What of the Visionaries and Thinkers?

Mohamedarif Suleman – Nairobi, Kenya

Here comes the 21st century, and with it arrives further bombardment of education and the need to secure an education for each child. Only now, unlike the 80s and 90s, here is more talk about Information Technology. In the midst of all of this, what has the Khoja Shia Ithnasheri envisioned for himself?

It is true to say that some things will never change. For instance, with the advent of an IT age, we will not prefer being fitted to batteries and accumulators in lieau of the life-giving habit of feeding (a la pilau and biryani!). Similarly, IT has come only to assist us in furthering the levels to which humankind can reach. The oncoming era is no different in terms of euphoria and excitement than the industrial revolution of the 19th century.

In the same token, we must admit that there are some things that should not change. For instance, respect for elders, rights of minors and orphans, etc. all these that we believe belong to all ages regardless. What will change, in the final analysis is the pace of our lives. And this is what we are concwerned about (just as doctors will be concerned about increased cases of constipation and other excretory troubles as a result of faster fast foods!). What do we as a community feel touched by at the dawn of this all-important centenarian twist?

Alhamdulillah, in the last five or so years, East African Jamaats can confidently say that there has been a significant rise in the number of boys and girls going for higher education. At the grassroots level, all major Jamaats now have their own schools and academies, where the striving for excellence continues. This could not have come at a more opportune moment as these national economies merge into the international scenario where true marker forces are now into direct play. Indirectly, what this means is that, we no longer need to produce O ’Level, dropouts to run family-bred businesses, because the IT revolution has created newer entry levels for new entrepreneurs.

But exporting our blood fortune – our children to Western counties or to foreign lands should not be the goal. It should rather be the means to a greater goal. After all, the community may not be deeply interested in fluently speaking American products because there would be no benefit out of such individuals. The community and as such the parents would rather invest in youths who will bring substantial benefit to the community at large.

Unfortunately, perhaps out of lack of foresight or sheer ill of fortune and circumstance, when business was boom in East Africa, no visionary came forth and presented a plan for the sustainability of education, or for shelter for that matter. Twenty years ago, when the first computers started trickling in with those mega 5.25” floppies, the community was found giving out loans to students, as it was found yearning for donations. And two decades later, when the world is at the threshold of an IT revolution, the same sight is still visible. There is only one change. Today, the resources are not enough to meet the demand.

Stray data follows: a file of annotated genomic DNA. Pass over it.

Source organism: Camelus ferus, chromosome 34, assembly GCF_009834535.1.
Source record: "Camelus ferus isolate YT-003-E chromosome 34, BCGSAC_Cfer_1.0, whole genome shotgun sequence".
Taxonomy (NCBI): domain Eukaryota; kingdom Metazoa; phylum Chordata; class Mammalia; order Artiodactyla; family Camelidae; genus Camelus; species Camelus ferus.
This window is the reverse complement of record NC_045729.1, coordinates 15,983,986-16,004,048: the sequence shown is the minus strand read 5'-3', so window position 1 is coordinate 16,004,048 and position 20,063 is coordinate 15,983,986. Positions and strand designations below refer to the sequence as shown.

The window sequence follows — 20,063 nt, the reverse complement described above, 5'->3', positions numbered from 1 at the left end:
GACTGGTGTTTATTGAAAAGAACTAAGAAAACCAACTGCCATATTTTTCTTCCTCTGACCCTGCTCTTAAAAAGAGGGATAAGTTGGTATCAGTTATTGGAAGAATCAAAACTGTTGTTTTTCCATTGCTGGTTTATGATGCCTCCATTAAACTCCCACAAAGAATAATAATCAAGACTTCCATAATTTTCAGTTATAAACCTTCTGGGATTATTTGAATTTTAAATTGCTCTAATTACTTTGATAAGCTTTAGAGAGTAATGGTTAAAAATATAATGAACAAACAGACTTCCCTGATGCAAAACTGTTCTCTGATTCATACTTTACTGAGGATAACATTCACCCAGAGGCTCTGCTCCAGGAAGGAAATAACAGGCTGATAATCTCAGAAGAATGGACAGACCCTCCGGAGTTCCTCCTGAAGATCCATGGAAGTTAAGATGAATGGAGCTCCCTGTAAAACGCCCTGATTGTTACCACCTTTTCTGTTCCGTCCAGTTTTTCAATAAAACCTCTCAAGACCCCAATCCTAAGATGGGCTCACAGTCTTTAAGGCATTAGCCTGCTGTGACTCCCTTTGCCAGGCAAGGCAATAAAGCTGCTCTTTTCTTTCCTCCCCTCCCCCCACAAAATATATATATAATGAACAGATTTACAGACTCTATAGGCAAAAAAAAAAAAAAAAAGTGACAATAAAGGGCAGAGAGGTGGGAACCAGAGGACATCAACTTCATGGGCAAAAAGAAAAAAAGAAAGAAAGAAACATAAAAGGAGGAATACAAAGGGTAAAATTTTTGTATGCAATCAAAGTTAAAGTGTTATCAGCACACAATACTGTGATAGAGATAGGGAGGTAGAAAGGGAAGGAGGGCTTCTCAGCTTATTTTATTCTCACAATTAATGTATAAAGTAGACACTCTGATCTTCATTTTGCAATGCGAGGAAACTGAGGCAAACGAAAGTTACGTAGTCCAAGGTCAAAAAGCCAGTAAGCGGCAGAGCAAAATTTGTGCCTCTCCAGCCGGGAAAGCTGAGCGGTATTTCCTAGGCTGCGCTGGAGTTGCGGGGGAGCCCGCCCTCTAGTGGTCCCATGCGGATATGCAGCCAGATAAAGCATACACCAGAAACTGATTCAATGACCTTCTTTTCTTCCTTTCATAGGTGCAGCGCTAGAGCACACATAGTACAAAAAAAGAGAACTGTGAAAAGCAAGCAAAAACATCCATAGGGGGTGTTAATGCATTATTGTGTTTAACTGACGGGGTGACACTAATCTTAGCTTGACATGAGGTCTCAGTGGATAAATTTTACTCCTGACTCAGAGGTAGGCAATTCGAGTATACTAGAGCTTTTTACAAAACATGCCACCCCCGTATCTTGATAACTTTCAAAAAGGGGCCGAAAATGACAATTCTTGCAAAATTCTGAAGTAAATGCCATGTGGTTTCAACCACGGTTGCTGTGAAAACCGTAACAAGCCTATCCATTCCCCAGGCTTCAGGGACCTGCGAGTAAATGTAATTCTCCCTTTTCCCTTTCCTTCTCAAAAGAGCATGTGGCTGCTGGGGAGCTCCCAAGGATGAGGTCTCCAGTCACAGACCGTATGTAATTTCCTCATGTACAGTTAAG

Where are the visionaries of this community? Or are there any? And could this be one reason why the newer generation finds this institution to be incompatible? An answer is ended fast, and faster is the need to redress the situation. As a community, we should stand up in respect for all our leaders because we are what we are today because of their selflessness. But we need more. We need direction. We need visionaries. We need thinkers.

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About the author

Mohamedarif is a marketing professional and educationalist with a penchant for writing as a hobby since childhood. As he experimented writing about sporting events at first and then current affairs, he quickly developed a skill for observation of his environment and began to write on reform topics, especially in connection with the community. To further feed his pursuit of writing, he founded several newsletters and bulletins at his school and at the Husayni Madrasah in the 1980's, all the time learning from others already in the field not just about writing, but also about pre-press and production processes. He was also the editor-in-chief of the Knowledge Magazine in 1995–1996. A decade later, importing a flurry of ideas into his new home, Nairobi, he first founded a two page community newspaper then became a regular writer of the Friday Faculty before establishing the Community on Friday, a fully fledged Madrasah magazine in 1996. And while his writing at the community continued, he simultaneously started writing for a business weekly, pairing in with his newfound role as a marketing professional. During his time in Nairobi, he wrote several speeches for sitting chairmen and presidents while also giving some himself, developing his concurrent role as a public speaker and trainer.

With changing times and a decrease in advertising sponsorship, as well as a fall in overall readership, Mohamedarif transformed this publication into an electronic blog. Thus was born the Community on Friday in its present format.

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